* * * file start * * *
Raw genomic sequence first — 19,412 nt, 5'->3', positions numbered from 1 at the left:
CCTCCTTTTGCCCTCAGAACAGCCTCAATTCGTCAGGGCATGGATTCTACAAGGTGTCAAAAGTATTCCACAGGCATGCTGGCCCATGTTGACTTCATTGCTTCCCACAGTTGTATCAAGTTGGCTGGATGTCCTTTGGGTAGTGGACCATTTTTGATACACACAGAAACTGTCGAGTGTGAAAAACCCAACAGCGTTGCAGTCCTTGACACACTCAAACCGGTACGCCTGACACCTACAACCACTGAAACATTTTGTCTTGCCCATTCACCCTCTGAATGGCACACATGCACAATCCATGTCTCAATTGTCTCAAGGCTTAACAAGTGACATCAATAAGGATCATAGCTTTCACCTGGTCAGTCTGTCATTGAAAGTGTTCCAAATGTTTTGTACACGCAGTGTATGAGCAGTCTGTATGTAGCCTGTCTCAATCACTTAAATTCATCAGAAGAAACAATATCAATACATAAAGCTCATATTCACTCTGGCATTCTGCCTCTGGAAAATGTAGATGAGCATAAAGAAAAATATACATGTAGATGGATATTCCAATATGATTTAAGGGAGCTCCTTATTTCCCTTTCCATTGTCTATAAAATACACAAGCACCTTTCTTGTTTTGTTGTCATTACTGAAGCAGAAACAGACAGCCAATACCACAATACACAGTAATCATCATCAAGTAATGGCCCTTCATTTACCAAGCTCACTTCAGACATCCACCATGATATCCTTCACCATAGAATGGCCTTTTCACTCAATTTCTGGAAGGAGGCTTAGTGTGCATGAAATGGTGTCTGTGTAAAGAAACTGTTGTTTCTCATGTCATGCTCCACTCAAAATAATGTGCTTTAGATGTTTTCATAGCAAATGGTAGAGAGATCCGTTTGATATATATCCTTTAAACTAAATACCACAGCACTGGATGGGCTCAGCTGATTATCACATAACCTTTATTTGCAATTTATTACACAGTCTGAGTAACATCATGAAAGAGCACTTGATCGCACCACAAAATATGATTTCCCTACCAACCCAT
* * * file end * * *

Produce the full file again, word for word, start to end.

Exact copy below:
Raw genomic sequence first — 19,412 nt, 5'->3', positions numbered from 1 at the left:
CCTCCTTTTGCCCTCAGAACAGCCTCAATTCGTCAGGGCATGGATTCTACAAGGTGTCAAAAGTATTCCACAGGCATGCTGGCCCATGTTGACTTCATTGCTTCCCACAGTTGTATCAAGTTGGCTGGATGTCCTTTGGGTAGTGGACCATTTTTGATACACACAGAAACTGTCGAGTGTGAAAAACCCAACAGCGTTGCAGTCCTTGACACACTCAAACCGGTACGCCTGACACCTACAACCACTGAAACATTTTGTCTTGCCCATTCACCCTCTGAATGGCACACATGCACAATCCATGTCTCAATTGTCTCAAGGCTTAACAAGTGACATCAATAAGGATCATAGCTTTCACCTGGTCAGTCTGTCATTGAAAGTGTTCCAAATGTTTTGTACACGCAGTGTATGAGCAGTCTGTATGTAGCCTGTCTCAATCACTTAAATTCATCAGAAGAAACAATATCAATACATAAAGCTCATATTCACTCTGGCATTCTGCCTCTGGAAAATGTAGATGAGCATAAAGAAAAATATACATGTAGATGGATATTCCAATATGATTTAAGGGAGCTCCTTATTTCCCTTTCCATTGTCTATAAAATACACAAGCACCTTTCTTGTTTTGTTGTCATTACTGAAGCAGAAACAGACAGCCAATACCACAATACACAGTAATCATCATCAAGTAATGGCCCTTCATTTACCAAGCTCACTTCAGACATCCACCATGATATCCTTCACCATAGAATGGCCTTTTCACTCAATTTCTGGAAGGAGGCTTAGTGTGCATGAAATGGTGTCTGTGTAAAGAAACTGTTGTTTCTCATGTCATGCTCCACTCAAAATAATGTGCTTTAGATGTTTTCATAGCAAATGGTAGAGAGATCCGTTTGATATATATCCTTTAAACTAAATACCACAGCACTGGATGGGCTCAGCTGATTATCACATAACCTTTATTTGCAATTTATTACACAGTCTGAGTAACATCATGAAAGAGCACTTGATCGCACCACAAAATATGATTTCCCTACCAACCCAT